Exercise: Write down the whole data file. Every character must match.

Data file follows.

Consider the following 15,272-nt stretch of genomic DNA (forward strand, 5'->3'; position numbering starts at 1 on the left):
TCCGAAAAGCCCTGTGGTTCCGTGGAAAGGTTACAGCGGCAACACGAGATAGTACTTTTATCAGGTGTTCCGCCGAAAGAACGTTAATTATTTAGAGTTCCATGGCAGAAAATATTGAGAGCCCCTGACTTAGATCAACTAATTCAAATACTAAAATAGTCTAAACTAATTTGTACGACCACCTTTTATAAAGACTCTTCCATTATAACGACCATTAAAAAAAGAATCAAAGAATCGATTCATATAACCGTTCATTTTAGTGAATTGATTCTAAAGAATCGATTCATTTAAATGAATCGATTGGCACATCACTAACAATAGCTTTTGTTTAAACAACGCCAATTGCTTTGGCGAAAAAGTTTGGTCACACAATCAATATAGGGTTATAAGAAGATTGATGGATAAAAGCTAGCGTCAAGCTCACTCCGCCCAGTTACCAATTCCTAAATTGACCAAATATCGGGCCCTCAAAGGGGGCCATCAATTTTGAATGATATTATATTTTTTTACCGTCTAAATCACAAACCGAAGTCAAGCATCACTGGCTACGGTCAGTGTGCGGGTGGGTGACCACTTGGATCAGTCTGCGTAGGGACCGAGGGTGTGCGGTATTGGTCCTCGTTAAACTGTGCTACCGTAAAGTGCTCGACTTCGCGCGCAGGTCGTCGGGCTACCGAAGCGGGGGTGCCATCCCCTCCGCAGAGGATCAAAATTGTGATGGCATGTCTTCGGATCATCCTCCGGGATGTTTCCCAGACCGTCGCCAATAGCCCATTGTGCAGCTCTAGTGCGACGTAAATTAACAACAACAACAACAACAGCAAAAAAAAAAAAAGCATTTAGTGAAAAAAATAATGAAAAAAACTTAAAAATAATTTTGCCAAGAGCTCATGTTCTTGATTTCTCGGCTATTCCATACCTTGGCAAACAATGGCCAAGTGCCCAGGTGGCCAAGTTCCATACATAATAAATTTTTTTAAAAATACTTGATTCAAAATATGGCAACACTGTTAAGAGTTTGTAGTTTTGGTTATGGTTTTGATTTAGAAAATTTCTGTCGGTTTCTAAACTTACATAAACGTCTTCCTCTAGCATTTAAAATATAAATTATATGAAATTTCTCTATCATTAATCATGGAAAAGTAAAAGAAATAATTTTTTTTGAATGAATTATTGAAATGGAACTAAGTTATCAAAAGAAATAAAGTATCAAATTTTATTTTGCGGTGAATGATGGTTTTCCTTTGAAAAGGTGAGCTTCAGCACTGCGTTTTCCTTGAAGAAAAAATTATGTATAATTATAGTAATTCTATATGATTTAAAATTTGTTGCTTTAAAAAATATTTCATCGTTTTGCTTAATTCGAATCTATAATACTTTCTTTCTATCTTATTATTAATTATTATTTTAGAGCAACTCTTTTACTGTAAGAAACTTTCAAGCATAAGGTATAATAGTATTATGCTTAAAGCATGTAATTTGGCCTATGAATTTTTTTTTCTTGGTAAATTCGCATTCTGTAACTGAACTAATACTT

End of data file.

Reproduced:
Consider the following 15,272-nt stretch of genomic DNA (forward strand, 5'->3'; position numbering starts at 1 on the left):
TCCGAAAAGCCCTGTGGTTCCGTGGAAAGGTTACAGCGGCAACACGAGATAGTACTTTTATCAGGTGTTCCGCCGAAAGAACGTTAATTATTTAGAGTTCCATGGCAGAAAATATTGAGAGCCCCTGACTTAGATCAACTAATTCAAATACTAAAATAGTCTAAACTAATTTGTACGACCACCTTTTATAAAGACTCTTCCATTATAACGACCATTAAAAAAAGAATCAAAGAATCGATTCATATAACCGTTCATTTTAGTGAATTGATTCTAAAGAATCGATTCATTTAAATGAATCGATTGGCACATCACTAACAATAGCTTTTGTTTAAACAACGCCAATTGCTTTGGCGAAAAAGTTTGGTCACACAATCAATATAGGGTTATAAGAAGATTGATGGATAAAAGCTAGCGTCAAGCTCACTCCGCCCAGTTACCAATTCCTAAATTGACCAAATATCGGGCCCTCAAAGGGGGCCATCAATTTTGAATGATATTATATTTTTTTACCGTCTAAATCACAAACCGAAGTCAAGCATCACTGGCTACGGTCAGTGTGCGGGTGGGTGACCACTTGGATCAGTCTGCGTAGGGACCGAGGGTGTGCGGTATTGGTCCTCGTTAAACTGTGCTACCGTAAAGTGCTCGACTTCGCGCGCAGGTCGTCGGGCTACCGAAGCGGGGGTGCCATCCCCTCCGCAGAGGATCAAAATTGTGATGGCATGTCTTCGGATCATCCTCCGGGATGTTTCCCAGACCGTCGCCAATAGCCCATTGTGCAGCTCTAGTGCGACGTAAATTAACAACAACAACAACAACAGCAAAAAAAAAAAAAGCATTTAGTGAAAAAAATAATGAAAAAAACTTAAAAATAATTTTGCCAAGAGCTCATGTTCTTGATTTCTCGGCTATTCCATACCTTGGCAAACAATGGCCAAGTGCCCAGGTGGCCAAGTTCCATACATAATAAATTTTTTTAAAAATACTTGATTCAAAATATGGCAACACTGTTAAGAGTTTGTAGTTTTGGTTATGGTTTTGATTTAGAAAATTTCTGTCGGTTTCTAAACTTACATAAACGTCTTCCTCTAGCATTTAAAATATAAATTATATGAAATTTCTCTATCATTAATCATGGAAAAGTAAAAGAAATAATTTTTTTTGAATGAATTATTGAAATGGAACTAAGTTATCAAAAGAAATAAAGTATCAAATTTTATTTTGCGGTGAATGATGGTTTTCCTTTGAAAAGGTGAGCTTCAGCACTGCGTTTTCCTTGAAGAAAAAATTATGTATAATTATAGTAATTCTATATGATTTAAAATTTGTTGCTTTAAAAAATATTTCATCGTTTTGCTTAATTCGAATCTATAATACTTTCTTTCTATCTTATTATTAATTATTATTTTAGAGCAACTCTTTTACTGTAAGAAACTTTCAAGCATAAGGTATAATAGTATTATGCTTAAAGCATGTAATTTGGCCTATGAATTTTTTTTTCTTGGTAAATTCGCATTCTGTAACTGAACTAATACTT